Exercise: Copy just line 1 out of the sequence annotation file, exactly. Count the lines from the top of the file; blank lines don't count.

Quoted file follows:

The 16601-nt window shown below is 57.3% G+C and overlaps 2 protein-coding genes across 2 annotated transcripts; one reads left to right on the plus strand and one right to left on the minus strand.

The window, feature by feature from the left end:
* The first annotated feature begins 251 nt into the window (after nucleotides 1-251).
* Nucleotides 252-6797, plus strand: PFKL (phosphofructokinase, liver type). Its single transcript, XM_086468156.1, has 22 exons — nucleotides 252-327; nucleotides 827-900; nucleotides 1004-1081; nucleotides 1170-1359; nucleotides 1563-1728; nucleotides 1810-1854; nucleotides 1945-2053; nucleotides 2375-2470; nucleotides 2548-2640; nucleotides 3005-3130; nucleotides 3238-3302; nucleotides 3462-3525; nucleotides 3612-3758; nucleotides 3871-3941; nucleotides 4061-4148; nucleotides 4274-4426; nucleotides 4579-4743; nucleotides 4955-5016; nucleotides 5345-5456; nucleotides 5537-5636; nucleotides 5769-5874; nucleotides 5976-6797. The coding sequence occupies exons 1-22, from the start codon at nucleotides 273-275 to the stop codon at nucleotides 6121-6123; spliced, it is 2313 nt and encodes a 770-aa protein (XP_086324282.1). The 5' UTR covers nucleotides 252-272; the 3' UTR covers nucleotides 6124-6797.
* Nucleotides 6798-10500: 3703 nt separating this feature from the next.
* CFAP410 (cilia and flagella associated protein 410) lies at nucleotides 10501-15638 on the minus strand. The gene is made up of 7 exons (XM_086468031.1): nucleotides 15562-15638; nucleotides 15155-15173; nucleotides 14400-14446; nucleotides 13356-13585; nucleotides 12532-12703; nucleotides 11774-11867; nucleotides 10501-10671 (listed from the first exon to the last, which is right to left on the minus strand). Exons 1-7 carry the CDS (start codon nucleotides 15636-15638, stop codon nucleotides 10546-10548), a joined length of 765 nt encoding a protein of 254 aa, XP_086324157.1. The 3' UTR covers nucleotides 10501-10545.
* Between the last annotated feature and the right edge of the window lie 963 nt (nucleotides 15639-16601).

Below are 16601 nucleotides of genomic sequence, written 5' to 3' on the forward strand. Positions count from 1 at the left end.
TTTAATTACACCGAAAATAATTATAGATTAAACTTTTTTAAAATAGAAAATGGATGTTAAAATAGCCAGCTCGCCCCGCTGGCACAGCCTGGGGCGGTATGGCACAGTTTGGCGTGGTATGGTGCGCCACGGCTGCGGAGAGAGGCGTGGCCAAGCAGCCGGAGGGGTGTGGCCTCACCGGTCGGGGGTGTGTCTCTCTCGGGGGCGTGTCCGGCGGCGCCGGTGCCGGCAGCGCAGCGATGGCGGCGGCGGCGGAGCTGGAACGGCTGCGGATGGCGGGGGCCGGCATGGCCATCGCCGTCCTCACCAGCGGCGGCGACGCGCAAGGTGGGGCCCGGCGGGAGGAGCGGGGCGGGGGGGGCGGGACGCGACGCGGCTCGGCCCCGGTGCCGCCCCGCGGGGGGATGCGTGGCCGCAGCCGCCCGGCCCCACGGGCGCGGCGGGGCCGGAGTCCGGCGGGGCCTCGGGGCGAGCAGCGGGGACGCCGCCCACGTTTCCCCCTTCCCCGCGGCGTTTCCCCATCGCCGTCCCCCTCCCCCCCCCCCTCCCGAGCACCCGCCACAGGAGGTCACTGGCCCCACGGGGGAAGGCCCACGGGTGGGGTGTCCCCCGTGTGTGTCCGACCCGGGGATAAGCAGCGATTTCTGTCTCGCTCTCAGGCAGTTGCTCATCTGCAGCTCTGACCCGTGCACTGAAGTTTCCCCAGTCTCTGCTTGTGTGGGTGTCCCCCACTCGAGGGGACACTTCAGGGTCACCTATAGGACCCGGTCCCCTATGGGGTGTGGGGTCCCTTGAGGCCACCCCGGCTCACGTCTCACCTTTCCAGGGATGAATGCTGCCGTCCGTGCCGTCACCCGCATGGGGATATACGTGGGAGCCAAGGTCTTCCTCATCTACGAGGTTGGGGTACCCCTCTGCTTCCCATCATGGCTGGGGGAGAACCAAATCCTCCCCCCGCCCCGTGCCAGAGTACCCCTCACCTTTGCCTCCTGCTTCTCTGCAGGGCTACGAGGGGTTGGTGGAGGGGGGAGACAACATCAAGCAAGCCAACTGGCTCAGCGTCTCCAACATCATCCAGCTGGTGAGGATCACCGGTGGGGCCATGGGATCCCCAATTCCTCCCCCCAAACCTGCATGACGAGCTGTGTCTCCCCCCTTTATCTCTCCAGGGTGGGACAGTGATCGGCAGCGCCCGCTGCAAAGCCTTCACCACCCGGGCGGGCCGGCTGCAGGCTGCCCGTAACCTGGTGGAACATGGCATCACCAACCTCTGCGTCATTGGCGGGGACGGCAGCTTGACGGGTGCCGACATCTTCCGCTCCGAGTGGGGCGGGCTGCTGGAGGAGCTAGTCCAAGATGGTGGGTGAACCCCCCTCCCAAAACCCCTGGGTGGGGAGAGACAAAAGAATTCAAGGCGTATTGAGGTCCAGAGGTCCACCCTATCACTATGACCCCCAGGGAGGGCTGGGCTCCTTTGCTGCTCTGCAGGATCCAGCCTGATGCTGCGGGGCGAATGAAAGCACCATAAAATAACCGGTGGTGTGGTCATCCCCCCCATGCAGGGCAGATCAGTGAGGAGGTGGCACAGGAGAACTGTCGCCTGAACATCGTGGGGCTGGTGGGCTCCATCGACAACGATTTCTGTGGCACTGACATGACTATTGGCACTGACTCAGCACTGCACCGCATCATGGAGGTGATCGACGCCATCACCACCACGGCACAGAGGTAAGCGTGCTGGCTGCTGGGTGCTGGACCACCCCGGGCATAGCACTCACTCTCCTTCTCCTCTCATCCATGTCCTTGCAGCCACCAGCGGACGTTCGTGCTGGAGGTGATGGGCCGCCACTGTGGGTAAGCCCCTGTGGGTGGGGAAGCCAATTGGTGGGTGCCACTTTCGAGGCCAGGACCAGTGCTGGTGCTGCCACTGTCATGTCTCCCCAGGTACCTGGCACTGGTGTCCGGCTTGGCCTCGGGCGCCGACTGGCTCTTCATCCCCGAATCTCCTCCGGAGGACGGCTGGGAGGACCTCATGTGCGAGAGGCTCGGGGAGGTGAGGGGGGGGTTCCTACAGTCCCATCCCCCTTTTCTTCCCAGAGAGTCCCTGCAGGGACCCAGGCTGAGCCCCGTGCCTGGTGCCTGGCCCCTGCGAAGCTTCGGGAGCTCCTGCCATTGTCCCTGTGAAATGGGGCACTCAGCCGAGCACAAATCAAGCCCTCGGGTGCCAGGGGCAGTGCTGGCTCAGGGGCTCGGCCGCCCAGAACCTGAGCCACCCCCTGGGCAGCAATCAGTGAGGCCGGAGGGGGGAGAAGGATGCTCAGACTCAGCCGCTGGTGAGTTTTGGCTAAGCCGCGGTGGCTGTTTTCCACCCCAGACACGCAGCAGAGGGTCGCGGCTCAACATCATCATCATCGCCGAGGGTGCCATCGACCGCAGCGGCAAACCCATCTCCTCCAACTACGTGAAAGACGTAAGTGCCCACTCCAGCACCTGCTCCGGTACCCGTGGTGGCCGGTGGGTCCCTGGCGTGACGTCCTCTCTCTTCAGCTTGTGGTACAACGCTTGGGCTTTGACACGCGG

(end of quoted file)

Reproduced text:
The 16601-nt window shown below is 57.3% G+C and overlaps 2 protein-coding genes across 2 annotated transcripts; one reads left to right on the plus strand and one right to left on the minus strand.